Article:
Pond 33

We’ve had a lot of rain recently and it was still raining with a cold wind when I set out to Pond 33 with chainsaw in hand yesterday. This pond is one of the closest to the farmyard but hard to spot from a distance with no visible trees and surrounded by yet to be harvested sugar beet.

The ponds at Manor Farm vary in how much they are influenced directly by rainfall and how much they depend on underground springs. Even in the adjacent field Pond 25 had rapidly filled with muddy water as the rainfall intensity overwhelmed the ability of the grass buffer strip to filter the sediment from the surface runoff. We perhaps need to try either increasing the size of the buffer strip and/or creating a small earth bank on the up slope side of the pond – this has helped before at a different pond.

Muddy surface runoff pond
Neighbouring Pond 25 – already too deep with muddy water after a storm to coppice the Willow

Anyway Pond 33 appears much more dependent on springs and the water level is still a metre lower than when I was last here in February – about a third of the base of the pond is still dry enough to walk on even though it is 4m below ground level (it’d be great one day to persuade a friendly academic to do some isotope analysis on the water to better understand where it’s come from).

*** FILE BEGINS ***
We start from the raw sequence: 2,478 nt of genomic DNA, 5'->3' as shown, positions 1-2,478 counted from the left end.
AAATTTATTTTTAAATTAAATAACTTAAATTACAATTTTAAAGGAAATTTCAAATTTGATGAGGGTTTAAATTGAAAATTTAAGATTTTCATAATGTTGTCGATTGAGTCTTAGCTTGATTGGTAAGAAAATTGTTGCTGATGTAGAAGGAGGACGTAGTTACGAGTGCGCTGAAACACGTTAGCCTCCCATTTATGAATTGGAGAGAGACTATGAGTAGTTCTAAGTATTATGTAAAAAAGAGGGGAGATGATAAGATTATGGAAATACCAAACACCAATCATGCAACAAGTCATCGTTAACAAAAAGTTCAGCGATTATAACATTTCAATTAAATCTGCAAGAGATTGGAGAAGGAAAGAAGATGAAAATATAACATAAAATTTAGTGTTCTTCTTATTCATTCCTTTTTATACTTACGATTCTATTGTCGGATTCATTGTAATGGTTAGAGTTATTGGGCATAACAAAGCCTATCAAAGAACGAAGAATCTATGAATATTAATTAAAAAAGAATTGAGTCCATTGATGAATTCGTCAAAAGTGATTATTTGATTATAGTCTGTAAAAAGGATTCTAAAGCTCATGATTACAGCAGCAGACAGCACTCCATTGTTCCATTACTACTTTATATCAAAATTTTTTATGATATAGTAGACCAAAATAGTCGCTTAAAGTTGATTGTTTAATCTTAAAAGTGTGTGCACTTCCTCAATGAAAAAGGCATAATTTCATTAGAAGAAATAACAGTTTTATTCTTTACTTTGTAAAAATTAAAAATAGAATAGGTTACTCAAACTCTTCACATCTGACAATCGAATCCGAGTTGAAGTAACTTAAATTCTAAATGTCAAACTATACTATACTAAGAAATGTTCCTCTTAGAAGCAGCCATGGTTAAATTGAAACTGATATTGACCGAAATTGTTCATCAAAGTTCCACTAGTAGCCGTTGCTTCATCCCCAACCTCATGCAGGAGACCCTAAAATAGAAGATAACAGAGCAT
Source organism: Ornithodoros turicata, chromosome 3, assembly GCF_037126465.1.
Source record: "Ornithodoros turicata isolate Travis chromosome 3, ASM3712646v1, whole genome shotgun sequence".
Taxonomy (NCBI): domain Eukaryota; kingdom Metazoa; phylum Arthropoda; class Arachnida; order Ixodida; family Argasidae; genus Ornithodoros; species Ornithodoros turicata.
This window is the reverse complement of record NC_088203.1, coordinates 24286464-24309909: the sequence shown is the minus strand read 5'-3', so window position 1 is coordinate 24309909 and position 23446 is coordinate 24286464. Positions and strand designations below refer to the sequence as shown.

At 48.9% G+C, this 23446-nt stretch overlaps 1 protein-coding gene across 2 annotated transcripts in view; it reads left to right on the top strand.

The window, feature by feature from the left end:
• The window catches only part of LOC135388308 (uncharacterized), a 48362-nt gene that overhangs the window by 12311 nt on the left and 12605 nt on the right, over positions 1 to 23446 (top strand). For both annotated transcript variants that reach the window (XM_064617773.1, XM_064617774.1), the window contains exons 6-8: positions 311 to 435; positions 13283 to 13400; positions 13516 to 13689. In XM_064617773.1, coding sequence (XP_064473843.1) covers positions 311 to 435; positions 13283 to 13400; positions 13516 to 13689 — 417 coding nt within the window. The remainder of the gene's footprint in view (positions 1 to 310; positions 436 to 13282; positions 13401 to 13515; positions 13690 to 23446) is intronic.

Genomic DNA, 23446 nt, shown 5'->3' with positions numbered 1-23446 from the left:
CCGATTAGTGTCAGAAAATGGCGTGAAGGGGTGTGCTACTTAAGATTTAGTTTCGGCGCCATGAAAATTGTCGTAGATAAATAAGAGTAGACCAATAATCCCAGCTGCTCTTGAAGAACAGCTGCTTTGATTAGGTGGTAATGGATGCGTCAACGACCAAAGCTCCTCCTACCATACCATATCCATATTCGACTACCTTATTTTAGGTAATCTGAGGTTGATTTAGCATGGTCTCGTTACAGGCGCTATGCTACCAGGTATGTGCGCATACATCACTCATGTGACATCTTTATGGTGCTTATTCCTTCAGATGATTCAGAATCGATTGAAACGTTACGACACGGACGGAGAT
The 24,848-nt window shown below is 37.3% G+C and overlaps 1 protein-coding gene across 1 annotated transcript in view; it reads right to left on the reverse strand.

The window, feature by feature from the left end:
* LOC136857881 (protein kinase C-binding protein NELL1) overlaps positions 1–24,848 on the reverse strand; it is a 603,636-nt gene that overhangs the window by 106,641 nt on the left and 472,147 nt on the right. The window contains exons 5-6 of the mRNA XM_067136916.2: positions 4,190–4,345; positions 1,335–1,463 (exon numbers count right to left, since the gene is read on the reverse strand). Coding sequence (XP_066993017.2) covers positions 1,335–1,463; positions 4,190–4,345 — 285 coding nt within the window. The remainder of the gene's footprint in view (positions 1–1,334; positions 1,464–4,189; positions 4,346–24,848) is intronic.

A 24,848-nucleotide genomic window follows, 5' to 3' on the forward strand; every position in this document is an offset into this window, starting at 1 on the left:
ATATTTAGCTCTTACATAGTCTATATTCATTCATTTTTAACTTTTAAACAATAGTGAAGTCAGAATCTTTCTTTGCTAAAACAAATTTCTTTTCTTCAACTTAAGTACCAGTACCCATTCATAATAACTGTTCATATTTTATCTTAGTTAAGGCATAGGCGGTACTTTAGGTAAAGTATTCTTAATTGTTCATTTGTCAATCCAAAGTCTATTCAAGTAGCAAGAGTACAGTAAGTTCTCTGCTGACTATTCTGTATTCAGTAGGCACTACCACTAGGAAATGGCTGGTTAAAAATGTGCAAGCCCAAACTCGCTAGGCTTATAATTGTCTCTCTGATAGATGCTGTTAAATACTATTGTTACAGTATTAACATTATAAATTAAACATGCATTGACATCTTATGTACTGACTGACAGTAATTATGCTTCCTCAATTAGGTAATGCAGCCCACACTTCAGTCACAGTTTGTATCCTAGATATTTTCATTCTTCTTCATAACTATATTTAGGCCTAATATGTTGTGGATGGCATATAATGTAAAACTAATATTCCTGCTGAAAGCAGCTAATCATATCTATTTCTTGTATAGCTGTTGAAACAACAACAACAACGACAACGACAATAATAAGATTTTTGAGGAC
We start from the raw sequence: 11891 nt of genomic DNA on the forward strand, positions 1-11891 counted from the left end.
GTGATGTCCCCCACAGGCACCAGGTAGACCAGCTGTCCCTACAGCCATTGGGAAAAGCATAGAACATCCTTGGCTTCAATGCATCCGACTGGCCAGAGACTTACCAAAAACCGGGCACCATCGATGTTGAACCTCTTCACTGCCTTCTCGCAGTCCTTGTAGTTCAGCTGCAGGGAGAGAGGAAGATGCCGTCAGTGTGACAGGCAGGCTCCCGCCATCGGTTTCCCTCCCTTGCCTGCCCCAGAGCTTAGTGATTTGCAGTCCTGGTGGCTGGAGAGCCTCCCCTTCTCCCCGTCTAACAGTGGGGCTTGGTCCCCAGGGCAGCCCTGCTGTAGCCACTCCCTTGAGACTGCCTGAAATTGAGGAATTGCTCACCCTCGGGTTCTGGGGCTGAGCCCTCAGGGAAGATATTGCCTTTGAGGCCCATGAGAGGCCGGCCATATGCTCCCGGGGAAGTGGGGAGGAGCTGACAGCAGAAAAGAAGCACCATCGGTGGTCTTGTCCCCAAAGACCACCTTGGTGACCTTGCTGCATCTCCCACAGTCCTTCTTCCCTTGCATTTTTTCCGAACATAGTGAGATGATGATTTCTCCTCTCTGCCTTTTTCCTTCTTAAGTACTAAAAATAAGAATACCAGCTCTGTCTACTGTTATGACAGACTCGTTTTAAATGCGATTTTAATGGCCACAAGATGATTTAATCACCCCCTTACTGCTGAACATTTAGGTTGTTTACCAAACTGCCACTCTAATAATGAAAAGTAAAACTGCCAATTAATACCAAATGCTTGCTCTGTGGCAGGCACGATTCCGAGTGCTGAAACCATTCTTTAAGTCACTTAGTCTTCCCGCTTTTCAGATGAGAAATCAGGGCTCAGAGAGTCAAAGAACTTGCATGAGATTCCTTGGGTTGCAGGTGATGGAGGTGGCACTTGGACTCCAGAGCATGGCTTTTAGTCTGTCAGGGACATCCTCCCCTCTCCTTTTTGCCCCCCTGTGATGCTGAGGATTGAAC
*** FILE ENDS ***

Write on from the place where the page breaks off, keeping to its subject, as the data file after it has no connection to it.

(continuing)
Once down in the pond it is so much warmer out of the wind that it is easy to see why birds value the shelter from harsh weather. My unfinished business is a willow growing out of the pond base rather than on the banks. Back in February I got very wet trying to saw off branches at the water level – with the water level lower I’ve a chance to address those branches that have leant out towards the centre of the pond and put down roots there. My intention is to coppice the willow back to it’s bankside position. However I want to retain as much as possible of the complex of nobbly stools and roots which are a valuable habitat for invertebrates.

Nobbly willow coppice stools
Willow stools coppiced back hard at Pond 33

Two hours later and the job is complete. The chainsawing is the easy part – more difficult is getting the cut wood out of the pond as we do not want to leave dead wood in the water. Some stems can be piled or placed on the banks so they don’t fall back in, others can be neatly stacked on the grass margin but often it is necessary to trailer away the cuttings. In this case the pieces were small enough (with some effort!) to throw out of the pond but bigger trunks once cut can be hauled out with a chain and tractor etc (though not ideal if the surrounding crop has not yet been harvested.

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